2. Some amplifiers also seem to have a "loudness threshold" above which they sound far more dynamic than in their first watt. For me, the first watt is where I do almost ALL of my listening, and performance there is almost impossible to predict. I currently have three solid-state amplifiers all of which can sound pretty dynamic in their first watt. Could I find amplifiers that do even better? I suspect that I could, but there is no published spec (that I know of) that closely correlates with low-output dynamics.

Oh well...
Boomzilla, how do you know its the amp that is the roadblock? What if you had a preamp that uses room correction (like ARC or DIRAC) that would tailor the sound to your listening position?
 
F

fah

Audiophyte
using all dht tube in preamp amplifier can make low level detail being heard easily,,if you want more and budget permitted, use dht in all amplification
 
D

dlaloum

Audioholic Intern
An observation from another audiophile who enjoys listening at mostly lower levels ....

I had the same observation, about some speakers only "coming alive" at certain volume levels, or when driven a certain way...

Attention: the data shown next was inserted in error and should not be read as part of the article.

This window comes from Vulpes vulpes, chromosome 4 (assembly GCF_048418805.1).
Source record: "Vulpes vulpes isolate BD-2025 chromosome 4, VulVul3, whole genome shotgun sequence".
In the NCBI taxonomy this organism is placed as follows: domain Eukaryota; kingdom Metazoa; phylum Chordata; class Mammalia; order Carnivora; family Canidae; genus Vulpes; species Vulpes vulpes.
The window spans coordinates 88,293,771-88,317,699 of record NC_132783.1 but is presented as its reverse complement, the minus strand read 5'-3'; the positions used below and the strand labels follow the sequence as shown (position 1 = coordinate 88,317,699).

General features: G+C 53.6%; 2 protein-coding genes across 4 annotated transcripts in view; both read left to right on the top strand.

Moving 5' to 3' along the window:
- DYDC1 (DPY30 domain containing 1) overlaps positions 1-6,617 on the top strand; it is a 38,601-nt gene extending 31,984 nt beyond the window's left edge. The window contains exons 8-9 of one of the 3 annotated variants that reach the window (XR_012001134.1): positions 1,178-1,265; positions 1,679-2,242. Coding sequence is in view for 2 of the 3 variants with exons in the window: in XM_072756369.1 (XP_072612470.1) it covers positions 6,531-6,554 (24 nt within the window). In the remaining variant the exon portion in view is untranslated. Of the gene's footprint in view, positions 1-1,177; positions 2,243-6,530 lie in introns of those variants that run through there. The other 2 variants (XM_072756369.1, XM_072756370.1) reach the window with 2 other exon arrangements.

My experience with Electrostatic speakers, showed them to be excellent at retrieving details at low volume levels - champions of micro-dynamics.

I owned Quad electrostatics for many years - from the ESL63 onwards they are relatively easy to drive (huge amps are not a requirement) but they will show up any flaws in the signal chain quite ruthlessly (as is to be expected from a very low distortion speaker, which excels in micro dynamics) - the earlier Quad ESL's are a different beast, delicate, fragile, and with a sweetness of tone and purity of midrange that is unsurpassed... the later Quads are easier to live with, wider sweet spot, more bass, etc... but lose some of the ESL57 sweetness.

They are however maximum SPL limited - they won't go as loud as many "dynamic" speakers.

I know you are focusing on amps - but perhaps you should see if you can find a set of ESL's to listen to?

Note: some ESL's are difficult to drive (Some Martin Logans drop down to 1 ohm) - but not the Quads